Public Defender Travis Williams doesn't have the resources to test fingerprints. His client faces 10 years to life in prison, but Williams operates on a shoestring budget. So he does what he has to do. He tricks the prosecutor into testing the fingerprints by making a motion to have them barred as evidence.
It works. Now Williams can show the fingerprints aren't his client's.
This is one bright spot in the award-winning documentary film "Gideon's Army," which follows three Southern public defenders as they give their all for their clients. The trio struggle under crippling caseloads that entail long hours and salaries that barely enable them to pay their student loan debt. Filmmaker Dawn Porter does an amazing job of capturing the emotional toll the job takes on them, and the unflinching spirits that motivate them to keep going.
About 130 people attended a free screening of "Gideon's Army" Tuesday evening at the Myrna Loy Center in Helena, many of them public defenders themselves.
At the start of the evening, Montana State Sen. Dave Wanzenried (D-Missoula) asked all those who work as public defenders to stand. Then he asked those with fewer than 75 cases to sit. All remained standing. One hundred. A few sit down. 125, 150... At 200 cases two of the newest public defenders in Montana's Helena office remain standing.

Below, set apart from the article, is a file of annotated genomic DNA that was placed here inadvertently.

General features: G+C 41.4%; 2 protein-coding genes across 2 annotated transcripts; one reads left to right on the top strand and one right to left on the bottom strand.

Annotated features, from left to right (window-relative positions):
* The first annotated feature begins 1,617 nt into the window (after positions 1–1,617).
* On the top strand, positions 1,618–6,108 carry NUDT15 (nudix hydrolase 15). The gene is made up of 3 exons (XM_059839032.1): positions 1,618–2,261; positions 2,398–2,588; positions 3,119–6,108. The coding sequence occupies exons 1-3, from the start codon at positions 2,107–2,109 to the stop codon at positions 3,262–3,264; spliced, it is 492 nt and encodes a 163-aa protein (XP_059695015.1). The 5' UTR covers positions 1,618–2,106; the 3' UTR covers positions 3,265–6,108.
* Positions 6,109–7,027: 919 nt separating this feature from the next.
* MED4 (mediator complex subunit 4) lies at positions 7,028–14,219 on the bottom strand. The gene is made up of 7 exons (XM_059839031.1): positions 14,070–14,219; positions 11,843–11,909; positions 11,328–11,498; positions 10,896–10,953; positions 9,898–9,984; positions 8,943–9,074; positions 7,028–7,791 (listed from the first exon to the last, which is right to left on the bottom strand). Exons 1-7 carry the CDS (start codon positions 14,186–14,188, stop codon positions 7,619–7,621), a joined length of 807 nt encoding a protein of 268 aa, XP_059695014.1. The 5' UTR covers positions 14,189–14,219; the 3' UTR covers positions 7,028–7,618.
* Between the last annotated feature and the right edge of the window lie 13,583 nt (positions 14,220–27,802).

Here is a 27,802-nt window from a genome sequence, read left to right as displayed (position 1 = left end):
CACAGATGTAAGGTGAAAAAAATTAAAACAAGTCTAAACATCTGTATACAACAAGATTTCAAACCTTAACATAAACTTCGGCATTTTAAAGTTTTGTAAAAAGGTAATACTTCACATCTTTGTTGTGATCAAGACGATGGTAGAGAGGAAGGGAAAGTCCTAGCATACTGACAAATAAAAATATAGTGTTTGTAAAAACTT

It's a situation that is repeated across the country -- public defenders with too many cases to properly do their jobs. And yet, at times they still manage to pull off the impossible and win not-guilty verdicts for their clients.
Fifty years after the U.S. Supreme Court ruled in the case the film is named for, Gideon v. Wainwright, that defendants unable to afford an attorney must have one appointed to them, our states' and counties' public defender offices remain chronically underfunded and understaffed even as their counterparts in prosecutors' offices seem to have unlimited resources.
That's the situation here in Montana. An attempt to get more funding for Montana's Office of the Public Defender this legislative session was unsuccessful. Legislators refused to hire any additional attorneys, and would only dedicate a small additional amount of money for contract attorneys.
"Gideon's Army" paints a vivid picture of the dedication and creativity it takes public defenders like Travis Hoffman to represent their clients in a court system stacked against them. The film airs on HBO this summer.